Proposed VGG16 Fusion
Proposed ResNet50 Fusion
VIS vs VIS
Nalla and Kumar [29]* Iris
Proposed VGG16 Iris
Proposed ResNet50 Iris
Proposed VGG16 Periocular
Proposed ResNet50 Periocular
Proposed VGG16 Fusion
Proposed ResNet50 Fusion
NIR vs NIR
Nalla and Kumar [29]* Iris
Proposed VGG16 Iris
Proposed ResNet50 Iris
Proposed VGG16 Periocular
Proposed ResNet50 Periocular
Proposed VGG16 Fusion
Proposed ResNet50 Fusion
VIS and NIR Fusion
Nalla and Kumar [29]* Iris
Proposed VGG16 Iris
Proposed ResNet50 Iris
Proposed VGG16 Periocular
Proposed ResNet50 Periocular
Proposed VGG16 Fusion
Proposed ResNet50 Fusion
Table 2: Results - closed-world protocol on the PolyU database. *Using only subjects from a total of .
Approach Modality EER (%) Decidability
Cross-spectral
CNN with SDH [45] Iris
VGG16 with SDH [45] Iris
Proposed VGG16* Iris
Proposed VGG16 Iris
ResNet50 with SDH [45] Iris
Proposed ResNet50* Iris
Proposed ResNet50 Iris
Proposed VGG16* Periocular
Proposed VGG16 Periocular
Proposed ResNet50* Periocular
Proposed ResNet50 Periocular
Proposed VGG16* Fusion
Proposed VGG16 Fusion
Proposed ResNet50* Fusion
Proposed ResNet50 Fusion
VIS vs VIS
Proposed VGG16 Iris
Proposed ResNet50 Iris
Proposed VGG16 Periocular
Proposed ResNet50 Periocular
Proposed VGG16 Fusion
Proposed ResNet50 Fusion
NIR vs NIR
Proposed VGG16 Iris
Proposed ResNet50 Iris
Proposed VGG16 Periocular
Proposed ResNet50 Periocular
Proposed VGG16 Fusion
Proposed ResNet50 Fusion
VIS and NIR Fusion
Proposed VGG16 Iris
Proposed ResNet50 Iris
Proposed VGG16 Periocular
Proposed ResNet50 Periocular
Proposed VGG16 Fusion
Proposed ResNet50 Fusion
Table 3: Results - closed-world protocol on the Cross-Eyed database. *same protocol used by Wang and Kumar [45].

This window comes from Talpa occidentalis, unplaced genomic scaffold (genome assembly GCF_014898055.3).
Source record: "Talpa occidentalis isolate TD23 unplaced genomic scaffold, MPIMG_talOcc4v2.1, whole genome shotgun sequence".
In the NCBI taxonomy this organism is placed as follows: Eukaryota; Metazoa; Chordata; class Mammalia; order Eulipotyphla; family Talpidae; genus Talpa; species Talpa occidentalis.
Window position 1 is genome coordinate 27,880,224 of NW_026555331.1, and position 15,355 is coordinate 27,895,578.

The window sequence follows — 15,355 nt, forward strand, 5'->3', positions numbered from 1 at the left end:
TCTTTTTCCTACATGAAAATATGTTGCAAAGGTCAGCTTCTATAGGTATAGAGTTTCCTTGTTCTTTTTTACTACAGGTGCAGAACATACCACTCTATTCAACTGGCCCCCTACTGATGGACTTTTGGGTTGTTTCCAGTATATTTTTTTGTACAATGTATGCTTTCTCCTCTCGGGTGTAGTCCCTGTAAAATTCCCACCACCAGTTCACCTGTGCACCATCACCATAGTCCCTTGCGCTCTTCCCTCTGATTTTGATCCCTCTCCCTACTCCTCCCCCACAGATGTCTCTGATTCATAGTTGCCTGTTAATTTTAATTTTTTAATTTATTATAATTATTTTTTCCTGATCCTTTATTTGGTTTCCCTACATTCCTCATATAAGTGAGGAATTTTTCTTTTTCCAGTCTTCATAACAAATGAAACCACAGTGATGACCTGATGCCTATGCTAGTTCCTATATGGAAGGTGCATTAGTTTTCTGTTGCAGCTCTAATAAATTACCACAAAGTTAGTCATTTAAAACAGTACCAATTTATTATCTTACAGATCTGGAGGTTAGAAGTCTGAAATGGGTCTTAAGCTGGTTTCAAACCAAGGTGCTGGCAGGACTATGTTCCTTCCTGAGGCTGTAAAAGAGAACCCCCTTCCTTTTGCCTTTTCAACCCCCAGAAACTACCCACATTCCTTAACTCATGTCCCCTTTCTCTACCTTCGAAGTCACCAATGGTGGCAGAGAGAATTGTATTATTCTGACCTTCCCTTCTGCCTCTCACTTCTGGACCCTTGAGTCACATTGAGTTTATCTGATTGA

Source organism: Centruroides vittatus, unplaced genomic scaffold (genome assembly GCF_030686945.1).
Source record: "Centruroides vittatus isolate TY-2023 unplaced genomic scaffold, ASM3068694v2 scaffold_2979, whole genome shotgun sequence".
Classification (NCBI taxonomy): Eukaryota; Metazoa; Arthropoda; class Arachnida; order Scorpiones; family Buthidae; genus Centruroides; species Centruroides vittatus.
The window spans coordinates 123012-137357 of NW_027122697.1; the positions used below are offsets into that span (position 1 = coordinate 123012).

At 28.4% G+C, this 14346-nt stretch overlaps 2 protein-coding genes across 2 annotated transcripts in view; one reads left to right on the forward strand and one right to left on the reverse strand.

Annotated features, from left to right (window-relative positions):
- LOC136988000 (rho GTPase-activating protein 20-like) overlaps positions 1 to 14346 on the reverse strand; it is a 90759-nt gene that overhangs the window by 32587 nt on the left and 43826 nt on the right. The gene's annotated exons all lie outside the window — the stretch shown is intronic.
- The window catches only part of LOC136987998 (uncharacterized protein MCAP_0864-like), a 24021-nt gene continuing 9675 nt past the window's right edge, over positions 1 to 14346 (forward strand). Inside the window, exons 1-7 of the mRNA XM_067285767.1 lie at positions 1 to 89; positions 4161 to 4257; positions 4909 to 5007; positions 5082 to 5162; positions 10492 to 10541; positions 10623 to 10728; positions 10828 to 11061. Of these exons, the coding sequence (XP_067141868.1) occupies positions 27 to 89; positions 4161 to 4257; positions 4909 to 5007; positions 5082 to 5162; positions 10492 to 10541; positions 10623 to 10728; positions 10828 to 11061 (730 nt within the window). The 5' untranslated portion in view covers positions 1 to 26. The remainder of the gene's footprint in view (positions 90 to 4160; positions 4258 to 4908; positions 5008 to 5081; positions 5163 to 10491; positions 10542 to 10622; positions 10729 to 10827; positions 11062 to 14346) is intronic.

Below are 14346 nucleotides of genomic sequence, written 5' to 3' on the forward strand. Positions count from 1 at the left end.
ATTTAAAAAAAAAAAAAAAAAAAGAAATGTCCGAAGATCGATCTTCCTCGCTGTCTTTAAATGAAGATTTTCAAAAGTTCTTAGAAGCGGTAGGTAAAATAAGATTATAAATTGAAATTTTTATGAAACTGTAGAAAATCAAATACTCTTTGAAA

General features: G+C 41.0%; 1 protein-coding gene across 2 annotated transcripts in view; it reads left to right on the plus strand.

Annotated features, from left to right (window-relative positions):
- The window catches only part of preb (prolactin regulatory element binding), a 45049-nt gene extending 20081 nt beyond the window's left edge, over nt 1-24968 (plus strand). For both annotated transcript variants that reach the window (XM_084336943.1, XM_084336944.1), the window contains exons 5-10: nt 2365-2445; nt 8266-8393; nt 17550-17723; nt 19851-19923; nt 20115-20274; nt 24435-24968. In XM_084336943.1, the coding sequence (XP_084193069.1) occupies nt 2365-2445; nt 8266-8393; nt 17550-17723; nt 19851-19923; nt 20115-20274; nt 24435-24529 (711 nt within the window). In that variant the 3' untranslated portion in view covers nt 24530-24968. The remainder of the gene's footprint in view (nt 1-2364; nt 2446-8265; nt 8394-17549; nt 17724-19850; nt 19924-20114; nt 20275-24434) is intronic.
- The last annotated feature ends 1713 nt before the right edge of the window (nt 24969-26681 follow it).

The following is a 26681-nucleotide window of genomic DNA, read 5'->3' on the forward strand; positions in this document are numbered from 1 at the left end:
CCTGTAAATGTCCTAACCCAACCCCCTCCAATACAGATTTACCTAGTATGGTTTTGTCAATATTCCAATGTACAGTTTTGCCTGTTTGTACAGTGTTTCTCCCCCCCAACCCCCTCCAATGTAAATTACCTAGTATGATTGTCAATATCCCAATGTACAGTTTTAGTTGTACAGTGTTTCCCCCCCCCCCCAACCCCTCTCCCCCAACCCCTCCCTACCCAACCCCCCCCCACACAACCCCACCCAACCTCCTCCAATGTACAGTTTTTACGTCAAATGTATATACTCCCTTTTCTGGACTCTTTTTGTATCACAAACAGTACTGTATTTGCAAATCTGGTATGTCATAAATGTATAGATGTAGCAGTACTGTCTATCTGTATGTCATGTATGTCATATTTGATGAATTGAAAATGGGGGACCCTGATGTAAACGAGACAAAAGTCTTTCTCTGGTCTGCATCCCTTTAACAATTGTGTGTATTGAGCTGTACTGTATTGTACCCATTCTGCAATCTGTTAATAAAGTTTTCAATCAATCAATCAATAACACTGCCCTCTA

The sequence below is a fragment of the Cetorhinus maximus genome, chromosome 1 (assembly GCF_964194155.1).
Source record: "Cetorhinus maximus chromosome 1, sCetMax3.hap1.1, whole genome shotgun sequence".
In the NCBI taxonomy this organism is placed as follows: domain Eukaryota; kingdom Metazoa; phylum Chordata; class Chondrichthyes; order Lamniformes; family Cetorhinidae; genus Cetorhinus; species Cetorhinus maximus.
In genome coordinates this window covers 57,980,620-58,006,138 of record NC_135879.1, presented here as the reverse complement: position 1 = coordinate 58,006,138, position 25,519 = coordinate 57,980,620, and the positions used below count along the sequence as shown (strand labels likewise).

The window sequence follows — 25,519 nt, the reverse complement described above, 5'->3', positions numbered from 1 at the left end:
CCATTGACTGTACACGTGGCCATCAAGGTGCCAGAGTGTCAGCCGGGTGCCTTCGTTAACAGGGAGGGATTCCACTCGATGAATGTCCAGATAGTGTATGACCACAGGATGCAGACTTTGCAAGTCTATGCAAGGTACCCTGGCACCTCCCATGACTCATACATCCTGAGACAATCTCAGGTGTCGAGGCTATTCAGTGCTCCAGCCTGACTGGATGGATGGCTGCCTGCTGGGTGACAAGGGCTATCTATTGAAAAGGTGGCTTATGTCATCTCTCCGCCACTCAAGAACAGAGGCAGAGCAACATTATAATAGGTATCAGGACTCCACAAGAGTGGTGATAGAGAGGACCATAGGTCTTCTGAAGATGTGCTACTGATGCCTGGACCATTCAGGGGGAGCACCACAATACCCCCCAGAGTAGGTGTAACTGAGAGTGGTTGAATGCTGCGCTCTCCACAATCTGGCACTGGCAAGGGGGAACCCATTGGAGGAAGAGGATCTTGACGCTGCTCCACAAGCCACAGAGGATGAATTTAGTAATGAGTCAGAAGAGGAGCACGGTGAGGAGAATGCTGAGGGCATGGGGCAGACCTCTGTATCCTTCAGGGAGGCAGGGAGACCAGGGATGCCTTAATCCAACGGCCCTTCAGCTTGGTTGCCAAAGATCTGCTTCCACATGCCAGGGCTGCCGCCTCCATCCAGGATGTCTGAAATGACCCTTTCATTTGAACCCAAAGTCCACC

Anyway, it can be seen that - for both databases - the proposed approach achieves better results than the state-of-the-art methods, both in the cross-spectral and in the intra-spectral scenarios even that the protocol used in this paper is more challenging. For example, in the PolyU database, we used images from all 209 subjects in the experiments, while the approaches proposed by Wang and Kumar [45], and Nalla and Kumar [29] used images from only 140 subjects. In the Cross-Eyed database, based on the number of pairs of intra-class comparisons reported in the experiments by Wang and Kumar [45], the authors considered that the database has images obtained non-synchronously. Images from the Cross-Eyed database were obtained using a dual sensor with a beam splitter, so the nir and vis images are acquired simultaneously. However, we visually verified that the images of the same index, i.e., those that should be the same one in the nir and vis, have a random shift in each spectrum. Thus, for a fair comparison with the state-of-the-art approaches, we report the results using both protocols, considering the images obtained synchronously and non-synchronously. Note that we collected the state-of-the-art results from the original papers [29, 45], i.e., we did not have implemented any approach from these works.

In terms of the CNN architectures, the ResNet-50 model reported lower eer values compared to the VGG16 model in all cases. However, in some cases, specifically in the PolyU database, the representations extracted with the VGG16 model obtained a better separation of intra- and inter-class distributions, as can be seen in their Decidability index.